To monitor the sniff signal, the implanted sniffing cannula was connected to a pressure sensor through an 8–12 cm-long polyethylene tube (801000, A-M Systems). The pressure was transduced with a pressure sensor (24PCEFJ6G, Honeywell) and homemade preamplifier circuit. The signal from the preamplifier was recorded together with electrophysiological data on one of the data acquisition channels. The timing of the pressure signal was calibrated with a hot wire anemometer (mini CTA 5439, Dantec Dynamics, Denmark) as in Shusterman et al.6. The time differences between pressure signal and the flow signal during calibration did not exceed 2–3 ms. The cannula was capped when not in use.

Light stimulation

Light stimulation was produced via a 100 µm multimodal fiber coupled to a 473-nm diode laser (model FTEC2471-M75YY0, Blue Sky Research). The end of the fiber was cut flat and polished. The light stimulus power at the open end was measured by a power meter (Model, PM100D, Thorlabs), and calibrated to adjust the amplitude of the voltage pulses sent to the laser, to achieve a consistent power output across experiments.

Odor delivery

For odor stimulus delivery for electrophysiological experiments, we used an eight-odor air dilution olfactometer. Approximately 1 s prior to odor delivery, a stream of nitrogen was diverted through one of the odorant vials at a rate between 100 and 10 ml min−1, and then merged into a clean air stream, flowing at a rate between 900 and 990 ml min−1, thus providing 10- to 100-fold air dilution. Gas flows were controlled by mass flow controllers (Alicat MC series) with 0.5% accuracy. The odorized stream of 1000 ml min−1 was homogenized in a long thin capillary before reaching the final valve. Between stimuli, a steady stream of clean air with the same rate flowed to the odor port continuously, and the flow from the olfactometer was directed to an exhaust. During stimulus delivery, a final valve (four-way Teflon valve, NResearch, SH360T042) switched the odor flow to the odor port, and diverted the clean airflow to the exhaust (Supplementary Fig. 7). Temporal odor concentration profile was checked by mini photoionization detector (PID) (Aurora Scientific, model 200B). The concentration reached a steady state 95–210 ms (depending on a specific odor) after final valve opening. To minimize pressure shocks and provide temporally precise, reproducible, and fast odor delivery, we matched the flow impedances of the odor port and exhaust lines, and the flow rates from the olfactometer and clean air lines. As sniff activity was monitored in real time, the final valve was activated at the onset of exhalation, so that the odor reached steady-state concentration before the next inhalation. At the end of the odor delivery (duration 1–4 s) the final valve was deactivated, and the nitrogen flow was diverted from the odor vial to an empty line. Inter-odor delivery interval was 7–14 s, during which clean air was flowing through all Teflon tubing.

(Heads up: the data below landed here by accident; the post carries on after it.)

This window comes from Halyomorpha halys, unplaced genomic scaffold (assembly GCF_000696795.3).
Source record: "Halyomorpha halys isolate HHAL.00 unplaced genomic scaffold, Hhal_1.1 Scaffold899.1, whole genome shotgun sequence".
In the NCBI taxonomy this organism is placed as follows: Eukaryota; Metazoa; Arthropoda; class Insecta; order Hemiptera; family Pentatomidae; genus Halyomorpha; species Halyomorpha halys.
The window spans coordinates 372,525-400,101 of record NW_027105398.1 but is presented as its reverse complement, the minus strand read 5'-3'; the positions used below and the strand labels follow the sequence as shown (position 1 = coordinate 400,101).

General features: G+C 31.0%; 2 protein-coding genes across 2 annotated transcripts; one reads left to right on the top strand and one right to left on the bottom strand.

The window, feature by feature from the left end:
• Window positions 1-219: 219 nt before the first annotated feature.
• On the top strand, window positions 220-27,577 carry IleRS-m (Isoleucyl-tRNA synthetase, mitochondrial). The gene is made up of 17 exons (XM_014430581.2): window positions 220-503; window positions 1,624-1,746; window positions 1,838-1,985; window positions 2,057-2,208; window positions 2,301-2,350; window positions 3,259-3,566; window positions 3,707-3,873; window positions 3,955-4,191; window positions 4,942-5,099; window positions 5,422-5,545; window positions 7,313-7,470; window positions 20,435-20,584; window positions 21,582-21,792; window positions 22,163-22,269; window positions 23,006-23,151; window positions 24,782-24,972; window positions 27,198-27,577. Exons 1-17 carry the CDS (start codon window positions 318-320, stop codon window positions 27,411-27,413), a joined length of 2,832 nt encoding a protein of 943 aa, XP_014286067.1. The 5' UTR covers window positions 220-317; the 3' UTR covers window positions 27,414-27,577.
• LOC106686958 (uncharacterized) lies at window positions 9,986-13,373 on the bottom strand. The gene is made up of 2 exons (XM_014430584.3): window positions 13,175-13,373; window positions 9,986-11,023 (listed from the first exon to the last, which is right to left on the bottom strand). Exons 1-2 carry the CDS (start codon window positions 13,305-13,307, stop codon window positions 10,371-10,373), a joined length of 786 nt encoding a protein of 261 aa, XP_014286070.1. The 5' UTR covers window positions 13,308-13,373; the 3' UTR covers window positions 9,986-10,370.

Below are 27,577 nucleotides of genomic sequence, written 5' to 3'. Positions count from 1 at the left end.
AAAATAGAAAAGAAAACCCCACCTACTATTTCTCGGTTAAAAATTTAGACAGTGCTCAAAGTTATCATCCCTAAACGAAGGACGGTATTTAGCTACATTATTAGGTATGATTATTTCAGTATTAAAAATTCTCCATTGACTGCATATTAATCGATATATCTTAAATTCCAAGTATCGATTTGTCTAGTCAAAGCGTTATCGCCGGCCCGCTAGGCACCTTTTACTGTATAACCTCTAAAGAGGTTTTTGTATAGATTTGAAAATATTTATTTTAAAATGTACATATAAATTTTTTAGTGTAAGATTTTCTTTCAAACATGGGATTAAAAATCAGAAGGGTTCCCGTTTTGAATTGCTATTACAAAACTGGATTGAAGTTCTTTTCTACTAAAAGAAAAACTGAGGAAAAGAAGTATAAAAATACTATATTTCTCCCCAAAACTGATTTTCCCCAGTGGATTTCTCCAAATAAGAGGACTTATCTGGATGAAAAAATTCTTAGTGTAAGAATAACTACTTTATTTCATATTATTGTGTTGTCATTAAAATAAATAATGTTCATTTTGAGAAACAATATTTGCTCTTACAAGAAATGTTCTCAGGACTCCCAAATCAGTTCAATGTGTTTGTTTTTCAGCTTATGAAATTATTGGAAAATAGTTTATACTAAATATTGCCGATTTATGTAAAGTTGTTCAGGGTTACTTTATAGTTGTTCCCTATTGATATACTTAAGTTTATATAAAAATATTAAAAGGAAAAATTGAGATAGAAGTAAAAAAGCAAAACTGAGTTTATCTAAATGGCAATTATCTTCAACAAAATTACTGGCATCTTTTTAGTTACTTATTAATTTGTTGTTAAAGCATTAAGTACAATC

All odorants (see Supplementary Table 1, purchased from Sigma-Aldrich) were diluted in mineral oil and stored in liquid phase in dark vials. The level of dilution of each odorant was estimated to achieve equal concentrations for all odorants of 0.075 + 0.01 µM after 10-fold air dilution11,13,38. Each vial contained 5 ml of mineral oil with diluted odorant and 45 ml of headspace.

For concentration series experiments for two odorants, 2HA and MEN, we changed the dilution level across approximately two orders of magnitude. The final desired concentrations were calibrated daily, immediately before the experiment began, and were achieved by tuning the air dilution and matching PID signals between vials with different liquid dilutions.

The odor delivery system for imaging experiments was almost identical. However, due to differences in dilution procedure the matching concentration for 2HA was 2× higher in the imaging setup than in electrophysiological experiments, and for MEN the matching concentration was 1.8× lower.

Olfactory bulb electrophysiology

MT cell spiking activity was recorded using 16- or 32-channel Si-probes (NeuroNexus, model: a2x2-tet-3mm-150-150-121(F16), Buzsaki32(F32)). Cells were recorded in the dorsal mitral cell layer. The identity of MT cells was established on the basis of criteria formulated in previous work10,39 (while we cannot rule out granule cells, it is unlikely that we recorded from them with our extracellular technique, based on their location and significantly smaller soma size29). The data were acquired using a 32-channel data acquisition system (HHMI Janelia Farm Research Campus, Applied Physics and Instruments Group,) with widely open broadband filters and sampling frequency of 19 531 Hz.


Initial preparation: At the beginning of a recording session, a mouse was anesthetized with gas isofluorane and placed in the head-restraint setup. The running wheel was locked and a heating pad was placed under the animal. The lateral M72 glomerulus in either the right or left olfactory bulb was located using a fluorescent dissecting microscope, and the overlying bone was thinned. The open end of the fiber used for optical stimulation was positioned above the glomerulus, making contact with the thinned bone but without pressing on it.

A craniotomy was made just medial to the glomerulus, the dura removed, and the silicon probe was inserted at an angle (25–45° from vertical), driven by a digital micromanipulator (MP-285, Sutter Instruments). The insertion point was chosen so that at a depth of ~300–500 µm from the brain surface, the tip of the most posterior shank in the probe would be roughly in line with the glomerulus in the medial/lateral axis. The anterior/posterior position was varied (following anatomical data from Liu and Urban, unpublished).